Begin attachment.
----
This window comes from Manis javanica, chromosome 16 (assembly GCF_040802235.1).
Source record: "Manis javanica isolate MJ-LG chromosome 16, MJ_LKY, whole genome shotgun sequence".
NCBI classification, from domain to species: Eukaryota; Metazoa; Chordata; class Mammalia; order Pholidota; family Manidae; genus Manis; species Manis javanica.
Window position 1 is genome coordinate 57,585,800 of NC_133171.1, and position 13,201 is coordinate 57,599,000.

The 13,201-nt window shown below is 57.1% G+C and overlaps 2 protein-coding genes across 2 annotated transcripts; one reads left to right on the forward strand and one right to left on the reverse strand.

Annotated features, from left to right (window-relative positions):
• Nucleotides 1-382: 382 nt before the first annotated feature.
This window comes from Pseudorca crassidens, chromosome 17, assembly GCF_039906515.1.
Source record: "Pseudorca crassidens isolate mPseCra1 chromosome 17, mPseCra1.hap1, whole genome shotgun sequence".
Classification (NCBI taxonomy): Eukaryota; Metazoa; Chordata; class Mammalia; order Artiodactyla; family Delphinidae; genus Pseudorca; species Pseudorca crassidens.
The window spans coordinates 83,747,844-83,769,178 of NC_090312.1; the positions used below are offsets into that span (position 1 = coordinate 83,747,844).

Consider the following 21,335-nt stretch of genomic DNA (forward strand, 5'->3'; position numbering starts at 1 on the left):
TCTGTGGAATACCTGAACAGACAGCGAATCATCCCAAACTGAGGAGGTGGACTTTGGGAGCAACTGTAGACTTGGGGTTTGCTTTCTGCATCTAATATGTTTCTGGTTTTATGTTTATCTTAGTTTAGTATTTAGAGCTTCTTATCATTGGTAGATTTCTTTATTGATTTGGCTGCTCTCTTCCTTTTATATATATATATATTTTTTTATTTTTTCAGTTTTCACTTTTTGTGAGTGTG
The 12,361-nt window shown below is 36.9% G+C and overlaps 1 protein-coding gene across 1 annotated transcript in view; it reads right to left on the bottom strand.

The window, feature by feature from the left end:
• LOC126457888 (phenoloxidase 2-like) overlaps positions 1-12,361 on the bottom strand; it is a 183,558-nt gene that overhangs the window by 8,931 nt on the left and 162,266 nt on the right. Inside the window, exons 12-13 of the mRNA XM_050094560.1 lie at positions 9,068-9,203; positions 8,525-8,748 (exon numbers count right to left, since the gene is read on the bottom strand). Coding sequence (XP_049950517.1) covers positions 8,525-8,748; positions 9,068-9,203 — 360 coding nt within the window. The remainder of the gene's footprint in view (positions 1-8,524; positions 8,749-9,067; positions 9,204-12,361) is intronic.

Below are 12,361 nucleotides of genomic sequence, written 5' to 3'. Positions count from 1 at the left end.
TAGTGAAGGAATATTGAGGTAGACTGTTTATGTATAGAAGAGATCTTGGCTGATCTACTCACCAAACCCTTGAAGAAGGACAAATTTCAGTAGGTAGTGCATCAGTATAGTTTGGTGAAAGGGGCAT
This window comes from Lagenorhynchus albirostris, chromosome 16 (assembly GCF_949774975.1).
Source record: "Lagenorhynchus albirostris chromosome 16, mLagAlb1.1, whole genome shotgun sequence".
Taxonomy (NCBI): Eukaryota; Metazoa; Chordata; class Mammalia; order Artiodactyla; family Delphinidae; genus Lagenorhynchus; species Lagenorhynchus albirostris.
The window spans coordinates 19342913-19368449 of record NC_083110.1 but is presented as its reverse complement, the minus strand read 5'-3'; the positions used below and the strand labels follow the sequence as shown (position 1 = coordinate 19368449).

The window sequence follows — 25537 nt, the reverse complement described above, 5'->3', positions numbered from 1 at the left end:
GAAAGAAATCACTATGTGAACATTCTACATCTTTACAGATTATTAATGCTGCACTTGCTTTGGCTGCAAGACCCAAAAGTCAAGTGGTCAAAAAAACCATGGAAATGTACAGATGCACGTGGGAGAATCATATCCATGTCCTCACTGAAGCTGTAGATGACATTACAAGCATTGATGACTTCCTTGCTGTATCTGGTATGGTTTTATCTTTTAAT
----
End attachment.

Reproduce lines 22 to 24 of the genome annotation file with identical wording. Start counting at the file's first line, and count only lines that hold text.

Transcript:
The window spans coordinates 19342913-19368449 of record NC_083110.1 but is presented as its reverse complement, the minus strand read 5'-3'; the positions used below and the strand labels follow the sequence as shown (position 1 = coordinate 19368449).

The window sequence follows — 25537 nt, the reverse complement described above, 5'->3', positions numbered from 1 at the left end:
GAAAGAAATCACTATGTGAACATTCTACATCTTTACAGATTATTAATGCTGCACTTGCTTTGGCTGCAAGACCCAAAAGTCAAGTGGTCAAAAAAACCATGGAAATGTACAGATGCACGTGGGAGAATCATATCCATGTCCTCACTGAAGCTGTAGATGACATTACAAGCATTGATGACTTCCTTGCTGTATCTGGTATGGTTTTATCTTTTAAT